This book has everything I love about Ishiguro’s novels -- trenchant moral commentary, nefarious undertones, and an unreliable (yet unnervingly sympathetic) narrator. Ono, a retired artist living in 1948 Japan, is just beginning to settle into his post-war life. However, he continues to grapple with the nature of his art during the war, one which was fixated on the ephemerality of the “floating world” - that is, Japanese nightlife. Ono is a disarming character, one who exists in the greys of moral quandaries that represent how someone of his generation deals with their involvement in war. A lovely book that touches on thorny questions.
From the winner of the Nobel Prize in Literature and author of the Booker Prize–winning novel The Remains of the Day In the face of the misery in his homeland, the artist Masuji Ono was unwilling to devote his art solely to the celebration of physical beauty. Instead, he put his work in the service of the imperialist movement that led Japan into World War II.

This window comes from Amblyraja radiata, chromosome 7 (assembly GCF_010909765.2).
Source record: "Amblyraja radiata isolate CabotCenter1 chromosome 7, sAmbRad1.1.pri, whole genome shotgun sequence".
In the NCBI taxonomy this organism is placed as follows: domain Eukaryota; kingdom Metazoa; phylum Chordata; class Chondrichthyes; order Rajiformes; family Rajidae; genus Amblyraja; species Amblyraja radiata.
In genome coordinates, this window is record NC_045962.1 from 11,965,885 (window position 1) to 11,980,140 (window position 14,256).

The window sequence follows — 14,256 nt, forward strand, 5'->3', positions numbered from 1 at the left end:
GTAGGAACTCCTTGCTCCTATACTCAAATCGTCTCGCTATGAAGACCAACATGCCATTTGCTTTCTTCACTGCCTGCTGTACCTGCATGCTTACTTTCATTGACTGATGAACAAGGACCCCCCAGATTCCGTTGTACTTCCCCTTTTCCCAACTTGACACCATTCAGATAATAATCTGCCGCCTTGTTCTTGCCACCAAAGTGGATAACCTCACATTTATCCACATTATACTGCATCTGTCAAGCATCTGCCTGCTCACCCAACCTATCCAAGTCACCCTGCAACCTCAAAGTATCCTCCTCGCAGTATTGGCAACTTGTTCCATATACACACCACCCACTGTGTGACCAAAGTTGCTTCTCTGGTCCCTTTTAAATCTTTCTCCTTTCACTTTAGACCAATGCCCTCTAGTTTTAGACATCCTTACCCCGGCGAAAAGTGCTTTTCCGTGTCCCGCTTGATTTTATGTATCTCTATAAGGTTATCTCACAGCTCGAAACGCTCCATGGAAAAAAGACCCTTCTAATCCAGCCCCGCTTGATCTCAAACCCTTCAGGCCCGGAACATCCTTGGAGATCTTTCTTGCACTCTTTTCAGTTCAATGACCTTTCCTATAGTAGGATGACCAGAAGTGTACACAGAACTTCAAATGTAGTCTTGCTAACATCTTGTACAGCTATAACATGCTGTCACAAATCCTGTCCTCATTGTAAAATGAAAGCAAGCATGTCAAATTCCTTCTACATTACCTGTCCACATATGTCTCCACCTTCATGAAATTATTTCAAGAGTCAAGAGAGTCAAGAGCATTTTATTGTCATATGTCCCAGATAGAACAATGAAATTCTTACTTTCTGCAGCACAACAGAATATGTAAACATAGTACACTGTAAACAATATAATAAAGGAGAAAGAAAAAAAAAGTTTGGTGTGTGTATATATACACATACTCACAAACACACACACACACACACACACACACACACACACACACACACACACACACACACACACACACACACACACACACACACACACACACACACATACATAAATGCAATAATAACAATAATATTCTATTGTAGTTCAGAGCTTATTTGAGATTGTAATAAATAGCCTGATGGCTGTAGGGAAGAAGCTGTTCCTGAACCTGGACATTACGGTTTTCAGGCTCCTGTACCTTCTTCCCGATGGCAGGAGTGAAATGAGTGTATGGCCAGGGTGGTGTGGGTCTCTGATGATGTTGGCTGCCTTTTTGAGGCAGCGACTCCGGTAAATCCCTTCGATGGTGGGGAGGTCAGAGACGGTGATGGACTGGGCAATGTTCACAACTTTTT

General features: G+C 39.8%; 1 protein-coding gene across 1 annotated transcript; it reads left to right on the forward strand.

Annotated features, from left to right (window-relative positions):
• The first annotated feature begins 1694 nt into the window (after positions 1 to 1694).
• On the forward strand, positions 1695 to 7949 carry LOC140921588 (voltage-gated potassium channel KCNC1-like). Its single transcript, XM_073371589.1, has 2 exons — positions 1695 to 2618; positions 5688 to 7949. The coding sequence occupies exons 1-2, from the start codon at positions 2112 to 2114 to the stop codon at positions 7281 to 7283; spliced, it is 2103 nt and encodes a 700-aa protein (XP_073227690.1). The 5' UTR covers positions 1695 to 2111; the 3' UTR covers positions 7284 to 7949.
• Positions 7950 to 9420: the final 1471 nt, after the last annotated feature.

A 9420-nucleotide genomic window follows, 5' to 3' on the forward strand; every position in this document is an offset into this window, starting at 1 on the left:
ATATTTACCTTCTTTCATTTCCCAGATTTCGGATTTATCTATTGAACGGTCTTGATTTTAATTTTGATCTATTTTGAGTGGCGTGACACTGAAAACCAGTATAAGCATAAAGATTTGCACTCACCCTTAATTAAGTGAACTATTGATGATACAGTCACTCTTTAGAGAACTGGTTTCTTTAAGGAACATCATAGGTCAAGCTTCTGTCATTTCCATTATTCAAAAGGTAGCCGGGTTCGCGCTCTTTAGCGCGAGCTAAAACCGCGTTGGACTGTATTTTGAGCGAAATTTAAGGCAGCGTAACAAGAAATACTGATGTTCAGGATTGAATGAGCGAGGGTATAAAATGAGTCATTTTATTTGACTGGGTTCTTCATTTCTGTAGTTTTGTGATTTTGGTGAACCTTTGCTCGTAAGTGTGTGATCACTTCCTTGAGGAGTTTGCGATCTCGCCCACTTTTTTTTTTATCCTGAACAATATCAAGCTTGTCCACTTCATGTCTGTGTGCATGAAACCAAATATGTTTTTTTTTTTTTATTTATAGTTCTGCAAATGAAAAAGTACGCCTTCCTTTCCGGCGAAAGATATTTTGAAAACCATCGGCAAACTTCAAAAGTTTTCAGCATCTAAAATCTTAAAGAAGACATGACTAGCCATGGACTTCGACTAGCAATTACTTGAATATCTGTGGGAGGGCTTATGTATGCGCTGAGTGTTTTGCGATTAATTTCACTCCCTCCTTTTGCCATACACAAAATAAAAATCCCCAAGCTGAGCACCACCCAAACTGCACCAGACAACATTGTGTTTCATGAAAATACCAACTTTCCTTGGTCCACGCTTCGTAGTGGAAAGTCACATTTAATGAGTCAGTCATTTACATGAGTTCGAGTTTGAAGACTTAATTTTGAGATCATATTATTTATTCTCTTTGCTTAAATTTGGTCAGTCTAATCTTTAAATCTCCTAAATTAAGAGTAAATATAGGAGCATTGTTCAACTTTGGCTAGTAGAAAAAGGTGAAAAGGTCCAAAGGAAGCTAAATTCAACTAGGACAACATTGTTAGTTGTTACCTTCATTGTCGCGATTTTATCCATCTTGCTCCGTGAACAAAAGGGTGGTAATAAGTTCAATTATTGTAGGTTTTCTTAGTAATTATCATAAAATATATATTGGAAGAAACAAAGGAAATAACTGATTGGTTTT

Now, as the mature Ono struggles through the aftermath of that war, his memories of his youth and of the "floating world"—the nocturnal world of pleasure, entertainment, and drink—offer him both escape and redemption, even as they punish him for betraying his early promise. Indicted by society for its defeat and reviled for his past aesthetics, he relives the passage through his personal history that makes him both a hero and a coward but, above all, a human being.
About the Author
Kazuo Ishiguro is the 2017 winner of the Nobel Prize in Literature. His work has been translated into more than 40 languages. Both The Remains of the Day and Never Let Me Go have sold more than 1 million copies, and both were adapted into highly acclaimed films. Ishiguro's other work includes The Buried Giant,Nocturnes, A Pale View of the Hills, and An Artist of the Floating World.
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